Likewise, while perhaps not as overall influential as Hindenburg and Ludendorff, Hussein bin Ali, Sharif of Mecca led the Arab Revolt which one of the most crucial and important events of the Middle Eastern Theatre of the war. Is there any reason he wasn't included on the Allied side of the infobox? Salociin (talk) 23:53, 29 November 2018 (UTC)

The list has been established after multiple discussions by many different editors. See archive. See archive. One might make a case for every senior officer of every army but that would make the list far too long and cumbersome; so the decision was to include only the highest status leaders. Mediatech492 (talk) 00:36, 30 November 2018 (UTC)

I'm afraid I simply do not understand how Hindenburg and Ludendorff could fail to be considered "highest status" leaders when there are plenty of reliable sources which attest to their absolute and complete domination of the German Empire and the German Military in a manner which is equal to that of the Three Pashas in Turkey, who are included. This isn't simply "my opinion", but the "opinion" of every single World War I historian and scholar that I have ever read. Dismissing them merely as "senior officers" seems inappropriate, but very well. If the matter is permanently settled and the case closed, and there is no chance of reopening this discussion, then there is no purpose in bothering to continue to argue any further, and I will concede. Salociin (talk) 21:34, 30 November 2018 (UTC)

Border war, Zimmerman Telegraph inclusion[edit]

I've attempted to note, with nothing more than a linkless sentence, that the United States and Mexico were embroiled in a border conflict, the tensions of which combined with the British intelligence intercept of the Zimmerman Telegraph from Germany to Mexico played key roles in the American declaration of war on the German Empire. How anyone views this as unimportant is beyond me, but I'd like to gather opinions and proceed accordingly. Much obliged. MarkMcCain (talk) 17:28, 2 January 2019 (UTC)

Howdy: thanks for starting this up. It's not that I view the information as unimportant: it's that I view it as unimportant *for the lead*. The lead is the absolute most essential information for a reader to get a quick overview of the subject, the material without which they would not have a full understanding of the subject. Everything in it should be a) very important to the topic, and b) already contained in the body. The Zimmerman Telegram mention is good--classic information, well known, doesn't take up much space to mention, essential to understanding the U.S's entry into the war--as is the submarine war mention (and the Belgium issue for the British entry, also mentioned). The border war, however, isn't even mentioned in the main body of the article. Considering that it's a complete side issue to the war, I see no reason why it should take precedence over, for instance, a mention of the Battles of the Isonzo or something much more relevant (but also not in the lead).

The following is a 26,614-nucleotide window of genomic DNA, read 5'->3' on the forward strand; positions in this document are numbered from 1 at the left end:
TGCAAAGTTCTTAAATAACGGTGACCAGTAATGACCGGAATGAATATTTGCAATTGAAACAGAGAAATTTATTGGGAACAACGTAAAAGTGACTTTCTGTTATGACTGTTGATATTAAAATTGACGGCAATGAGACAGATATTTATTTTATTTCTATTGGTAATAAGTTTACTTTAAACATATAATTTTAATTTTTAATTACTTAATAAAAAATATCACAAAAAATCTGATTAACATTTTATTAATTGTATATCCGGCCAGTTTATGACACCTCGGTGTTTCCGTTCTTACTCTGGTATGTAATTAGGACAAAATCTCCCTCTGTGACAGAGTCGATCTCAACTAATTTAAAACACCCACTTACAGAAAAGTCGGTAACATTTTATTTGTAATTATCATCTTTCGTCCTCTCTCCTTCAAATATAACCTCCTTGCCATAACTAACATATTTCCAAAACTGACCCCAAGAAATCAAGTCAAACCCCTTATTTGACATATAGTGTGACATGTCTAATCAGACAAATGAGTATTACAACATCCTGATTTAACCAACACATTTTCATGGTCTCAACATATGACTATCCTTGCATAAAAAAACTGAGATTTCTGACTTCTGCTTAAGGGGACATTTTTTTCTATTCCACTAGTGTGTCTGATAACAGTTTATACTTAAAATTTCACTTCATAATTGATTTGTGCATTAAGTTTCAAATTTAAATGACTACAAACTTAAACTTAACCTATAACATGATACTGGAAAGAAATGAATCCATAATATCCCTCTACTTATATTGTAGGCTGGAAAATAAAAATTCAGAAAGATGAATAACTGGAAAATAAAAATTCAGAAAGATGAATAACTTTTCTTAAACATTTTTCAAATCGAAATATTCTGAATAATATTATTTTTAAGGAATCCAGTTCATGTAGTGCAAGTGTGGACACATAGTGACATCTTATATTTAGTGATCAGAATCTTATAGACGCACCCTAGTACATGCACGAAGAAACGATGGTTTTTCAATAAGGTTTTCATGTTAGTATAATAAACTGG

With a topic this enormous and an article this sprawling, I think it's essential to be ruthless in the lead so as to make it manageable. I've worked hard over the past month to do so, and while I'm in no way the article's keeper, I think the logic as to why it should be left out, *of the lead only*, is clear. Palindromedairy (talk) 18:50, 2 January 2019 (UTC)
Thank you for taking the time to give detail and explain your point of view, you'd be surprised (or you may not be, actually) how many people ignore other Wikipedians when they start a talk page. As if we don't take this seriously. Anyway, to be clear, it wasn't that I thought it took precedence over anything in particular - just that I have a knack for detail and figured it should be included in the passage. Sort of a, "this is the situation all around" type of deal. But that makes sense, the page is incredibly long and detailed as it is. I reckon if someone looks well enough, they'll find the Border war. MarkMcCain (talk) 19:47, 2 January 2019 (UTC)

Semi-protected edit request on 7 January 2019[edit]

In Legacy and memory § Historiography, please link 1st instance of historiography. 2606:A000:1126:28D:B13A:2CC7:857A:2750 (talk) 21:33, 7 January 2019 (UTC)

 DoneBraxton C. Womacktalk to me! 21:44, 7 January 2019 (UTC)

Semi-protected edit request on 17 January 2019[edit]

World War I was a horrible War with too many things happening. 147.0.30.210 (talk) 13:31, 17 January 2019 (UTC)

What is your request?Slatersteven (talk) 13:36, 17 January 2019 (UTC)
Wikipedia is not a discussion forum. ‑‑ElHef (Meep?) 13:55, 17 January 2019 (UTC)

Semi-protected edit request on 22 January 2019[edit]

The links of the two maps in the External Links category "Animated Maps" are nonfunctional. Replace existing links with the following.

For "Europe plunges into war" replace existing link with this one: https://www.the-map-as-history.com/First-World-War-1914-1918/Sarajevo-Europe-plunges-into-war

For "Europe at the end of the war" replace existing link with this one: https://www.the-map-as-history.com/Europe-first-half-20th-century/Europe-after-the-first-world-war 2A01:E35:2FD4:7570:244A:6C39:52D:FFEC (talk) 16:18, 22 January 2019 (UTC)